Around 78 per cent of Indian organisations surveyed were hit by ransomware in 2021 and some of the entities paid over Rs 76 crore as ransom to get their data back, cybersecurity firm Sophos said in a report.
According to the report, the average ransom paid by Indian organizations that had data encrypted in their most significant ransomware attack was USD 1,198,475 (around Rs 9 crore) with 10 per cent of victims paying ransoms of USD 1 million or more.
The survey found that 48 per cent of Indian firms paid less than USD 5,000, while 10 per cent paid USD 1 million or more.
Three companies in the survey admitted to having paid a ransom of USD 10 million and more to get back their data and keep it safe.
“The ransomware situation in India is worrying. The numbers of victims, ransom payments and the impact of these attacks continued to rise during 2021, at considerable cost," Sophos, managing director for sales in India and SAARC Sunil Sharma said.
The survey covered the impact of ransomware on 5,600 mid-sized organizations in 31 countries across Europe, the Americas, Asia-Pacific and Central Asia, the Middle East, and Africa, including 300 in India.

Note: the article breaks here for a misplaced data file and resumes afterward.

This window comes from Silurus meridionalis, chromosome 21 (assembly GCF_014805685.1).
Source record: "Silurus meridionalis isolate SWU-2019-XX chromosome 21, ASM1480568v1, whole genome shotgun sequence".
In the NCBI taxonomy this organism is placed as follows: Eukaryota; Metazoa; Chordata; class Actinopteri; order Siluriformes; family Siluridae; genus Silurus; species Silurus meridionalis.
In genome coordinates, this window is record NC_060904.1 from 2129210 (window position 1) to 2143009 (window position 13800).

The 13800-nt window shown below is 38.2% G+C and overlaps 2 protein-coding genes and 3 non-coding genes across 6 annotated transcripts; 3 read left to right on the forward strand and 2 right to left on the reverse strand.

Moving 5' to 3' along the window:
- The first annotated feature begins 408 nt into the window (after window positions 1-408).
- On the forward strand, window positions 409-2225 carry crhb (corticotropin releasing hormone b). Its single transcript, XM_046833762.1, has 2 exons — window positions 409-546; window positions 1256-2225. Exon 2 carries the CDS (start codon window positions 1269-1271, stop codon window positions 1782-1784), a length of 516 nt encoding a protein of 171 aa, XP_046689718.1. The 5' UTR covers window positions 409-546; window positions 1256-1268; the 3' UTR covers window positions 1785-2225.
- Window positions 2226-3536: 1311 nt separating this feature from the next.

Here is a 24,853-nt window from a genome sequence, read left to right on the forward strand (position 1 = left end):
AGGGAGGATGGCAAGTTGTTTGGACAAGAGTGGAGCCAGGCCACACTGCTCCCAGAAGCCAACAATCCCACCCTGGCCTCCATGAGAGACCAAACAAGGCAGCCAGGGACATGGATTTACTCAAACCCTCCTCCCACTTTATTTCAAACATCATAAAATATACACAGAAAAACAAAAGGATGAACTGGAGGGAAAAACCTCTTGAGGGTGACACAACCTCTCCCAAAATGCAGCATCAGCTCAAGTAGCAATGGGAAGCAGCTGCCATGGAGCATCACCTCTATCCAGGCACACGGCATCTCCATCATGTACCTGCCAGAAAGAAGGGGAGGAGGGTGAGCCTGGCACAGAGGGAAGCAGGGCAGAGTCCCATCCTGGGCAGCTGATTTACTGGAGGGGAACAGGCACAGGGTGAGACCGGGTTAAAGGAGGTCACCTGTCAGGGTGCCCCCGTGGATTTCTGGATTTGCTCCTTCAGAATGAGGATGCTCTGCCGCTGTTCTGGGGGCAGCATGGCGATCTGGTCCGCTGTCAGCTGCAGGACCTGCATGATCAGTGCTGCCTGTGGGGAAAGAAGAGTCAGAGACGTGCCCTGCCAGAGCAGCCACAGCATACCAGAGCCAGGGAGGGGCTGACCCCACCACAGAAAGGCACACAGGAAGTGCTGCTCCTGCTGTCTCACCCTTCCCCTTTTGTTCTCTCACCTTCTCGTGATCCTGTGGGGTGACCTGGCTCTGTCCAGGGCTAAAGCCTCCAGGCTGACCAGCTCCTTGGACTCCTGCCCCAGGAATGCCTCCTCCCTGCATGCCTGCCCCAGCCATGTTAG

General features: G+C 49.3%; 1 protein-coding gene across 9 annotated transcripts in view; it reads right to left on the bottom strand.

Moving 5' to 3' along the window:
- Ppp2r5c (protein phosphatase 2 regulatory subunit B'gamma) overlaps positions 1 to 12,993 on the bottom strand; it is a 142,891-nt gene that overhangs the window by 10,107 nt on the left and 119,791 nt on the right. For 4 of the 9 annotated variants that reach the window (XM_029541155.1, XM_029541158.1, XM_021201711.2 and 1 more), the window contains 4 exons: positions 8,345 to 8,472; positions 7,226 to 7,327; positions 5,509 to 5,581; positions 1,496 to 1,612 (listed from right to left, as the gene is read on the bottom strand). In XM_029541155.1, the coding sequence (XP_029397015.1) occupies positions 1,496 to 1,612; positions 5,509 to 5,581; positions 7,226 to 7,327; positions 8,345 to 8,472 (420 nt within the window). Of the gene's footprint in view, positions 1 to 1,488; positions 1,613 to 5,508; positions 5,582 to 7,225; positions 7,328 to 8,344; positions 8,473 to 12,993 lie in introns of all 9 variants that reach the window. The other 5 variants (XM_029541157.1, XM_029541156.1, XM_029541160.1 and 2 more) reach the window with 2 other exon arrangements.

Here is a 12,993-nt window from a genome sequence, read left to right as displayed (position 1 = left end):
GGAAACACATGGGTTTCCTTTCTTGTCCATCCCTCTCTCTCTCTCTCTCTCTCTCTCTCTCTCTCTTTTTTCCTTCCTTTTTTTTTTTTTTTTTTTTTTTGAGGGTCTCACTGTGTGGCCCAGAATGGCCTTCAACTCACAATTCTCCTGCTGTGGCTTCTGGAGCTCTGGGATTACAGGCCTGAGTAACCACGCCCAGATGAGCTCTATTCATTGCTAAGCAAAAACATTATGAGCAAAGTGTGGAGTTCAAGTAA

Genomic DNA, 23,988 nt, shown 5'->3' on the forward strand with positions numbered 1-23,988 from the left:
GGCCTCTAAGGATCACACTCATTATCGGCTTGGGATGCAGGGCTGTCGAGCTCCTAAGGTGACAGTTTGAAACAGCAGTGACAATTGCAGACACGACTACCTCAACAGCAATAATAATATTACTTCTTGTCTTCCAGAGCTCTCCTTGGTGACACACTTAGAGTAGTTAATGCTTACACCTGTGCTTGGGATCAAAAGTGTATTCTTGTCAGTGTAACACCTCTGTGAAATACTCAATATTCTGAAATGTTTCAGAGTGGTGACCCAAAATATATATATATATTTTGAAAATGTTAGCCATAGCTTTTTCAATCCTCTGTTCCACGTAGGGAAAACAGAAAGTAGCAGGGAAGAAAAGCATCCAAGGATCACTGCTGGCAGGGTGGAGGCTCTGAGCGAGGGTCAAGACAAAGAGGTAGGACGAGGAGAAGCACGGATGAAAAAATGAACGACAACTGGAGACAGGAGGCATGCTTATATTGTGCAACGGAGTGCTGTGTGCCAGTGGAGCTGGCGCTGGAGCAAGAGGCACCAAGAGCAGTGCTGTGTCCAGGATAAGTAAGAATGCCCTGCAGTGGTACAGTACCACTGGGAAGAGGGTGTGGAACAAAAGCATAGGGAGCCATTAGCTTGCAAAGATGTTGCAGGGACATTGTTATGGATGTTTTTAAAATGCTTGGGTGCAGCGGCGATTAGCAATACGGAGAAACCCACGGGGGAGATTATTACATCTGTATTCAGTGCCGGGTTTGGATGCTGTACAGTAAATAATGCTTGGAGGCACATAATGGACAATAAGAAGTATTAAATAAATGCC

The report found that 78 per cent of organizations that had data encrypted in a ransomware attack paid the ransom in 2021 and it was the highest rate of ransom payment reported across all 31 countries surveyed.
"While the average expense of recovering from an incident declined to USD 2.8 million from USD 3.4 million in 2020, it remains a significant number that should be sounding alarm bells among management teams of Indian firms.
"In 2021, the percentage of victim organisations directly impacted by ransomware increased from 68 to 78 per cent. Ransomware isn't something that might happen, it is something that will happen if you haven't taken the precautions necessary," Sharma said.
According to the survey, 97 per cent of organizations said the attack had impacted their ability to operate, and 92 per cent of the victims said they had lost business or revenue because of the attack.
"78 per cent of the organizations that had data encrypted paid the ransom to get their data back, even if they had other means of data recovery, such as backups," the report said.